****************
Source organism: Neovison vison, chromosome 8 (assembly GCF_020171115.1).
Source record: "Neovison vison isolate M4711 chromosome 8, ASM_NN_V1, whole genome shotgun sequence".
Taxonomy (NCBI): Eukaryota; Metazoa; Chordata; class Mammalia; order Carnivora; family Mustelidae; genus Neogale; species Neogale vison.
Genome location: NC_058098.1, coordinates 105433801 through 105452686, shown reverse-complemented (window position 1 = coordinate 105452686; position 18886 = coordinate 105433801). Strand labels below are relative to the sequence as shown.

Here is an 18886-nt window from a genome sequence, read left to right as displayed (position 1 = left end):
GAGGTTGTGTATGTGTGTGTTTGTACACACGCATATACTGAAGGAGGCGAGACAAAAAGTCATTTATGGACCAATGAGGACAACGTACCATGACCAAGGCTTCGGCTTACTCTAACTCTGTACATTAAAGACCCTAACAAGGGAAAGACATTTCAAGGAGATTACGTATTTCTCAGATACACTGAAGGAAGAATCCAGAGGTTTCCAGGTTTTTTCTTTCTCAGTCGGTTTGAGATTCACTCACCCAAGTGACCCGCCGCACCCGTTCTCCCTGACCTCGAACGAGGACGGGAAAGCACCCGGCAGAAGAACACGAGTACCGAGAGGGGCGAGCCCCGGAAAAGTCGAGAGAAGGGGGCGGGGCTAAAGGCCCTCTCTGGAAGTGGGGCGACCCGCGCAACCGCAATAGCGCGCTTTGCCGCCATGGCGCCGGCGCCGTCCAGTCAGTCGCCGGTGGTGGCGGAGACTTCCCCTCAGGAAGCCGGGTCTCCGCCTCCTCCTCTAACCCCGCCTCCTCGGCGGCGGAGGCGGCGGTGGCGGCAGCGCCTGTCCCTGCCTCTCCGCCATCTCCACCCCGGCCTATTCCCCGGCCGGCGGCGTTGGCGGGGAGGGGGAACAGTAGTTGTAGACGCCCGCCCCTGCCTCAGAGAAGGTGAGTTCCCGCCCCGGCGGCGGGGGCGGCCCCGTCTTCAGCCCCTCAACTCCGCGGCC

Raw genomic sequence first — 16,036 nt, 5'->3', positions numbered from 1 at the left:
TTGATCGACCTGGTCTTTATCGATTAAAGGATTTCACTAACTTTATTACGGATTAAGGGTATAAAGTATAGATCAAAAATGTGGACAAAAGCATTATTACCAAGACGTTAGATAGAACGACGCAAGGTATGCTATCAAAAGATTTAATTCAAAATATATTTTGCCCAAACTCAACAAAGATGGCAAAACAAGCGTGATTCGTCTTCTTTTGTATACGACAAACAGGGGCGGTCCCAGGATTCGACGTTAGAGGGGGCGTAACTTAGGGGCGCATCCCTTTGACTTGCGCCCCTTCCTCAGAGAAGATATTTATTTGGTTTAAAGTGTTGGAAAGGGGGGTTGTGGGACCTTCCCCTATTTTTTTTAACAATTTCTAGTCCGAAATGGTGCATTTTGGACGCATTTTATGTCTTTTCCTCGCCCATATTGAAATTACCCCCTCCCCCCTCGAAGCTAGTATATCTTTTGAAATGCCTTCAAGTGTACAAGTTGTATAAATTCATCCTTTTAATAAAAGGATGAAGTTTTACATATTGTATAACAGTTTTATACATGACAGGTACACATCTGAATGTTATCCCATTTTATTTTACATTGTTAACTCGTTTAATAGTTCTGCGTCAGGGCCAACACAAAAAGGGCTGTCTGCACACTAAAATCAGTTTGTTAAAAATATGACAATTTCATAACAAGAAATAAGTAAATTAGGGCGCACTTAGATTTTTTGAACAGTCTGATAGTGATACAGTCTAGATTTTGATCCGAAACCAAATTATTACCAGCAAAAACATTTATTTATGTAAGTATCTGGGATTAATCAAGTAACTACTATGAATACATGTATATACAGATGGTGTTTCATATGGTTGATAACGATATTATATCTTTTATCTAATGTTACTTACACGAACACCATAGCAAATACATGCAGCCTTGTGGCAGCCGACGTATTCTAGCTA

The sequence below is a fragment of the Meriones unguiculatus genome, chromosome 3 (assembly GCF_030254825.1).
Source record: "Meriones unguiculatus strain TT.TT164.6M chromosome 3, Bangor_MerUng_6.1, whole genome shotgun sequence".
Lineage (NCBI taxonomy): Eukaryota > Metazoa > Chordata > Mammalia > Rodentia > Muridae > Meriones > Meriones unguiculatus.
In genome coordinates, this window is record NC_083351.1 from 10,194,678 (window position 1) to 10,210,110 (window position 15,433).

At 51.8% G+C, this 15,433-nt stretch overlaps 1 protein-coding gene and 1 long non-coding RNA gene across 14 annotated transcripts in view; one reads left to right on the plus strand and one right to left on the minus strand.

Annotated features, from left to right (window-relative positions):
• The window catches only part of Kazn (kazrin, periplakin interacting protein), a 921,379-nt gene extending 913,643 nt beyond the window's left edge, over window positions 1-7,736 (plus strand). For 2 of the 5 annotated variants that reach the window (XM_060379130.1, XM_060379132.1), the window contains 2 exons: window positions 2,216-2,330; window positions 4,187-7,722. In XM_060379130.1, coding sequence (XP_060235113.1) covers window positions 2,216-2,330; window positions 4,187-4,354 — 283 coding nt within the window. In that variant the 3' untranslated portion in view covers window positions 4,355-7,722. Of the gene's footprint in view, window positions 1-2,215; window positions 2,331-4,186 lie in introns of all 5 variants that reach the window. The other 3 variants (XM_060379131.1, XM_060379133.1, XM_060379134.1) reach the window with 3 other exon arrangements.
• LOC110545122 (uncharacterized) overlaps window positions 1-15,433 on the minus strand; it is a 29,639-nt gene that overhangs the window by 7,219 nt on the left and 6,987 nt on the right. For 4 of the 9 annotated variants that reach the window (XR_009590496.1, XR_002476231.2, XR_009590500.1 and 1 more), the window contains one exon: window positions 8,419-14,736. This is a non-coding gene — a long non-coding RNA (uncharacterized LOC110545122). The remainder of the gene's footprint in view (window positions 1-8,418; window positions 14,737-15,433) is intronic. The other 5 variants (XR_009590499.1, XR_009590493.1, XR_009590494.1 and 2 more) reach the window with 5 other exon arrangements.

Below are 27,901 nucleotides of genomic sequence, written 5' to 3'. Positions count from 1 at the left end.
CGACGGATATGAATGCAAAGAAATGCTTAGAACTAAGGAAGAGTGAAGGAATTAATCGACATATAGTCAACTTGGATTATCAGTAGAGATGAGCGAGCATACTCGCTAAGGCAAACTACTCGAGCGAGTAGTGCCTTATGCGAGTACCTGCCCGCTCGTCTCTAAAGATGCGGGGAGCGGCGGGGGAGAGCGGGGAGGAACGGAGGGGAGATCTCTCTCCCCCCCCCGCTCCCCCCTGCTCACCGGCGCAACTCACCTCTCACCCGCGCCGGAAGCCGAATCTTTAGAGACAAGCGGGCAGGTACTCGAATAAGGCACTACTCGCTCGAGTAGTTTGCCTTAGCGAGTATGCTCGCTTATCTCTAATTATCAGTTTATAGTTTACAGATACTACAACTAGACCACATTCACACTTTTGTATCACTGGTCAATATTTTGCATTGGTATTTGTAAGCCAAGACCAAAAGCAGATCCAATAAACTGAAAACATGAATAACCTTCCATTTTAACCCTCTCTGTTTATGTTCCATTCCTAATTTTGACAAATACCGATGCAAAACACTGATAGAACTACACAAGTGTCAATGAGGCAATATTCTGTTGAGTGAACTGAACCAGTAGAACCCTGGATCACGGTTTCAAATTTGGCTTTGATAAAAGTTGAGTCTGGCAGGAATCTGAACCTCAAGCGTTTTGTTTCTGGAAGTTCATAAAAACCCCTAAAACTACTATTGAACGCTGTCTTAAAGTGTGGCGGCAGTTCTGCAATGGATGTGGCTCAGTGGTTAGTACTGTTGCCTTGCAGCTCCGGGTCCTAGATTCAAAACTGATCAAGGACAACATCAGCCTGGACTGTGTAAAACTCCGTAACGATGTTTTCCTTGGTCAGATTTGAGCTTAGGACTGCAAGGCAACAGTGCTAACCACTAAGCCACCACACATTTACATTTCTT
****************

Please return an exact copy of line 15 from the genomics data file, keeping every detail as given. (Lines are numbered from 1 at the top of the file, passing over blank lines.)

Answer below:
• The window catches only part of Kazn (kazrin, periplakin interacting protein), a 921,379-nt gene extending 913,643 nt beyond the window's left edge, over window positions 1-7,736 (plus strand). For 2 of the 5 annotated variants that reach the window (XM_060379130.1, XM_060379132.1), the window contains 2 exons: window positions 2,216-2,330; window positions 4,187-7,722. In XM_060379130.1, coding sequence (XP_060235113.1) covers window positions 2,216-2,330; window positions 4,187-4,354 — 283 coding nt within the window. In that variant the 3' untranslated portion in view covers window positions 4,355-7,722. Of the gene's footprint in view, window positions 1-2,215; window positions 2,331-4,186 lie in introns of all 5 variants that reach the window. The other 3 variants (XM_060379131.1, XM_060379133.1, XM_060379134.1) reach the window with 3 other exon arrangements.